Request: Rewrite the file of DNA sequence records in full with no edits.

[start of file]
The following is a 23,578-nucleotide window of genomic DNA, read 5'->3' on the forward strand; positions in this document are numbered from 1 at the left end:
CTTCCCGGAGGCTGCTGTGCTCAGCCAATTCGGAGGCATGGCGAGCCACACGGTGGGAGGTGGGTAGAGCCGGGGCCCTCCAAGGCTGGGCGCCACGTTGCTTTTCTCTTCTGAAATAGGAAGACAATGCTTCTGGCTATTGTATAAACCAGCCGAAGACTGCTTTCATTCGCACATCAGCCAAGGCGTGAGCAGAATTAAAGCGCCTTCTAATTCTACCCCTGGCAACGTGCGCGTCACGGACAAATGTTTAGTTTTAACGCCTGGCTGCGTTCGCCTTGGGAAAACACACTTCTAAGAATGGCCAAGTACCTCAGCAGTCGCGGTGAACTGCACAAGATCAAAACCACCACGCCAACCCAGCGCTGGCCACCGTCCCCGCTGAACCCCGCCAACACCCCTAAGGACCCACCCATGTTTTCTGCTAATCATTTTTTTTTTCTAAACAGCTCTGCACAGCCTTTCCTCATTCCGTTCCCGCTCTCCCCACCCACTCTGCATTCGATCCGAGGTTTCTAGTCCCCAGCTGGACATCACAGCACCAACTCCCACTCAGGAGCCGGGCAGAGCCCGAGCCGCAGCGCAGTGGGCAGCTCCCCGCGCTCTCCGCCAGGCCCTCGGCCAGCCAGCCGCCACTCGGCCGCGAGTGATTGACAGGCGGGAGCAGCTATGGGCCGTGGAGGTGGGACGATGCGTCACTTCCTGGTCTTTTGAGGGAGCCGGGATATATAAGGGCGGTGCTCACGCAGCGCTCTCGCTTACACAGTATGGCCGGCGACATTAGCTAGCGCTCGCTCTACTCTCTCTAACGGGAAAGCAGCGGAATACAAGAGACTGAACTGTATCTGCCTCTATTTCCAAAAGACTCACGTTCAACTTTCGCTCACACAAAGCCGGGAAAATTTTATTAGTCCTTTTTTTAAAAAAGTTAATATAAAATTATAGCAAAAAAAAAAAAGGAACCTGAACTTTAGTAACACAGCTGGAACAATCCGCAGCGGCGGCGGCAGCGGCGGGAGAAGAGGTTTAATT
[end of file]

The following is a 23,578-nucleotide window of genomic DNA, read 5'->3' on the forward strand; positions in this document are numbered from 1 at the left end:
CTTCCCGGAGGCTGCTGTGCTCAGCCAATTCGGAGGCATGGCGAGCCACACGGTGGGAGGTGGGTAGAGCCGGGGCCCTCCAAGGCTGGGCGCCACGTTGCTTTTCTCTTCTGAAATAGGAAGACAATGCTTCTGGCTATTGTATAAACCAGCCGAAGACTGCTTTCATTCGCACATCAGCCAAGGCGTGAGCAGAATTAAAGCGCCTTCTAATTCTACCCCTGGCAACGTGCGCGTCACGGACAAATGTTTAGTTTTAACGCCTGGCTGCGTTCGCCTTGGGAAAACACACTTCTAAGAATGGCCAAGTACCTCAGCAGTCGCGGTGAACTGCACAAGATCAAAACCACCACGCCAACCCAGCGCTGGCCACCGTCCCCGCTGAACCCCGCCAACACCCCTAAGGACCCACCCATGTTTTCTGCTAATCATTTTTTTTTTCTAAACAGCTCTGCACAGCCTTTCCTCATTCCGTTCCCGCTCTCCCCACCCACTCTGCATTCGATCCGAGGTTTCTAGTCCCCAGCTGGACATCACAGCACCAACTCCCACTCAGGAGCCGGGCAGAGCCCGAGCCGCAGCGCAGTGGGCAGCTCCCCGCGCTCTCCGCCAGGCCCTCGGCCAGCCAGCCGCCACTCGGCCGCGAGTGATTGACAGGCGGGAGCAGCTATGGGCCGTGGAGGTGGGACGATGCGTCACTTCCTGGTCTTTTGAGGGAGCCGGGATATATAAGGGCGGTGCTCACGCAGCGCTCTCGCTTACACAGTATGGCCGGCGACATTAGCTAGCGCTCGCTCTACTCTCTCTAACGGGAAAGCAGCGGAATACAAGAGACTGAACTGTATCTGCCTCTATTTCCAAAAGACTCACGTTCAACTTTCGCTCACACAAAGCCGGGAAAATTTTATTAGTCCTTTTTTTAAAAAAGTTAATATAAAATTATAGCAAAAAAAAAAAAGGAACCTGAACTTTAGTAACACAGCTGGAACAATCCGCAGCGGCGGCGGCAGCGGCGGGAGAAGAGGTTTAATT